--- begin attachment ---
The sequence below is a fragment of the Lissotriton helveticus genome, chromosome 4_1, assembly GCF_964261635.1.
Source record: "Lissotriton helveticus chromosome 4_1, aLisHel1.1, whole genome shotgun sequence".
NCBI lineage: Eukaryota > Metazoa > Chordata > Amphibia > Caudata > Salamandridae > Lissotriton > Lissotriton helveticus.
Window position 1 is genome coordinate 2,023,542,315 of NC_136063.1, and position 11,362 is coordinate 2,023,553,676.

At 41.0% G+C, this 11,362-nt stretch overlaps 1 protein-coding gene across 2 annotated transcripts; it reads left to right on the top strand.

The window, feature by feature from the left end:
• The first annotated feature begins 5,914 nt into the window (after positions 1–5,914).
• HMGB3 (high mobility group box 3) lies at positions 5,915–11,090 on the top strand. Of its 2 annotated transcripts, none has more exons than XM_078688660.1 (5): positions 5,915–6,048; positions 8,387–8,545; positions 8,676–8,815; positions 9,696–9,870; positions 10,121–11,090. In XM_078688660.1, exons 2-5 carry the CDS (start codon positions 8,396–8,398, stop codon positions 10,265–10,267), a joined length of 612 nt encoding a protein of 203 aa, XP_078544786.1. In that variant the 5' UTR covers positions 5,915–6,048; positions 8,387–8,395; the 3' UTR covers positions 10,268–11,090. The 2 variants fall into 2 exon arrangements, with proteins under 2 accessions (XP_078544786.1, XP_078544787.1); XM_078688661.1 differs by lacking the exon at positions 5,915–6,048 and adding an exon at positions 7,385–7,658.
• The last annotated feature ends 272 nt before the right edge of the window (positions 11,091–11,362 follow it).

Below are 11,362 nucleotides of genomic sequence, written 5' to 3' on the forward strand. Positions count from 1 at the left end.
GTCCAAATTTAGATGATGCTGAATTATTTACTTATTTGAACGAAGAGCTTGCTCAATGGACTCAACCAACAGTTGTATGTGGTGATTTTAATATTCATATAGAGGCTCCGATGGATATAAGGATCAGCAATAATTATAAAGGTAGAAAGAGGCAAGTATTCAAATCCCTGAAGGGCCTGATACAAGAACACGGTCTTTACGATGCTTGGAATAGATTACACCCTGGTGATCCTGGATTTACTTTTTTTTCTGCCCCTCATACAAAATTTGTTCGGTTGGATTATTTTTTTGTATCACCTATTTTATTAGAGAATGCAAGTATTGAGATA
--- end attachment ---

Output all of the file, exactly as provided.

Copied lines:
The sequence below is a fragment of the Lissotriton helveticus genome, chromosome 4_1, assembly GCF_964261635.1.
Source record: "Lissotriton helveticus chromosome 4_1, aLisHel1.1, whole genome shotgun sequence".
NCBI lineage: Eukaryota > Metazoa > Chordata > Amphibia > Caudata > Salamandridae > Lissotriton > Lissotriton helveticus.
Window position 1 is genome coordinate 2,023,542,315 of NC_136063.1, and position 11,362 is coordinate 2,023,553,676.

At 41.0% G+C, this 11,362-nt stretch overlaps 1 protein-coding gene across 2 annotated transcripts; it reads left to right on the top strand.

The window, feature by feature from the left end:
• The first annotated feature begins 5,914 nt into the window (after positions 1–5,914).
• HMGB3 (high mobility group box 3) lies at positions 5,915–11,090 on the top strand. Of its 2 annotated transcripts, none has more exons than XM_078688660.1 (5): positions 5,915–6,048; positions 8,387–8,545; positions 8,676–8,815; positions 9,696–9,870; positions 10,121–11,090. In XM_078688660.1, exons 2-5 carry the CDS (start codon positions 8,396–8,398, stop codon positions 10,265–10,267), a joined length of 612 nt encoding a protein of 203 aa, XP_078544786.1. In that variant the 5' UTR covers positions 5,915–6,048; positions 8,387–8,395; the 3' UTR covers positions 10,268–11,090. The 2 variants fall into 2 exon arrangements, with proteins under 2 accessions (XP_078544786.1, XP_078544787.1); XM_078688661.1 differs by lacking the exon at positions 5,915–6,048 and adding an exon at positions 7,385–7,658.
• The last annotated feature ends 272 nt before the right edge of the window (positions 11,091–11,362 follow it).

Below are 11,362 nucleotides of genomic sequence, written 5' to 3' on the forward strand. Positions count from 1 at the left end.
GTCCAAATTTAGATGATGCTGAATTATTTACTTATTTGAACGAAGAGCTTGCTCAATGGACTCAACCAACAGTTGTATGTGGTGATTTTAATATTCATATAGAGGCTCCGATGGATATAAGGATCAGCAATAATTATAAAGGTAGAAAGAGGCAAGTATTCAAATCCCTGAAGGGCCTGATACAAGAACACGGTCTTTACGATGCTTGGAATAGATTACACCCTGGTGATCCTGGATTTACTTTTTTTTCTGCCCCTCATACAAAATTTGTTCGGTTGGATTATTTTTTTGTATCACCTATTTTATTAGAGAATGCAAGTATTGAGATA